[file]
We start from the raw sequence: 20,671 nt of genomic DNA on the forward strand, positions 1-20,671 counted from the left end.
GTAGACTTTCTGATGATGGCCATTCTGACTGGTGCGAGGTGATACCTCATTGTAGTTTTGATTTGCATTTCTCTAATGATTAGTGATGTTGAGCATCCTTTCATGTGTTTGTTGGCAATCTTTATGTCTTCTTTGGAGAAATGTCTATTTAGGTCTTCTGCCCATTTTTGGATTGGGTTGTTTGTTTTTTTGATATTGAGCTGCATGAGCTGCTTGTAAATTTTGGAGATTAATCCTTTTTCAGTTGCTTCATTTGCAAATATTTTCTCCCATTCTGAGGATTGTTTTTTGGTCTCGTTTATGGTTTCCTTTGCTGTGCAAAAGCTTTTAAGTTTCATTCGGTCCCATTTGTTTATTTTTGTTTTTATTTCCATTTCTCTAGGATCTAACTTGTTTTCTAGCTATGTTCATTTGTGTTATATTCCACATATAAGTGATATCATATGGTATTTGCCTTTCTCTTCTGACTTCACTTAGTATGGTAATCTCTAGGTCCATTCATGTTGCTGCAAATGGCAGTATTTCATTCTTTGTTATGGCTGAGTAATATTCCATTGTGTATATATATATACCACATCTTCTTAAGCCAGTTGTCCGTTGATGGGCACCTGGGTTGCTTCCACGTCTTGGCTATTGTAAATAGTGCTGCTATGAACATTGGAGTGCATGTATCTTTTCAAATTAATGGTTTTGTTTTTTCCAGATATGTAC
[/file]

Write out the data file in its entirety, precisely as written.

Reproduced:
We start from the raw sequence: 20,671 nt of genomic DNA on the forward strand, positions 1-20,671 counted from the left end.
GTAGACTTTCTGATGATGGCCATTCTGACTGGTGCGAGGTGATACCTCATTGTAGTTTTGATTTGCATTTCTCTAATGATTAGTGATGTTGAGCATCCTTTCATGTGTTTGTTGGCAATCTTTATGTCTTCTTTGGAGAAATGTCTATTTAGGTCTTCTGCCCATTTTTGGATTGGGTTGTTTGTTTTTTTGATATTGAGCTGCATGAGCTGCTTGTAAATTTTGGAGATTAATCCTTTTTCAGTTGCTTCATTTGCAAATATTTTCTCCCATTCTGAGGATTGTTTTTTGGTCTCGTTTATGGTTTCCTTTGCTGTGCAAAAGCTTTTAAGTTTCATTCGGTCCCATTTGTTTATTTTTGTTTTTATTTCCATTTCTCTAGGATCTAACTTGTTTTCTAGCTATGTTCATTTGTGTTATATTCCACATATAAGTGATATCATATGGTATTTGCCTTTCTCTTCTGACTTCACTTAGTATGGTAATCTCTAGGTCCATTCATGTTGCTGCAAATGGCAGTATTTCATTCTTTGTTATGGCTGAGTAATATTCCATTGTGTATATATATATACCACATCTTCTTAAGCCAGTTGTCCGTTGATGGGCACCTGGGTTGCTTCCACGTCTTGGCTATTGTAAATAGTGCTGCTATGAACATTGGAGTGCATGTATCTTTTCAAATTAATGGTTTTGTTTTTTCCAGATATGTAC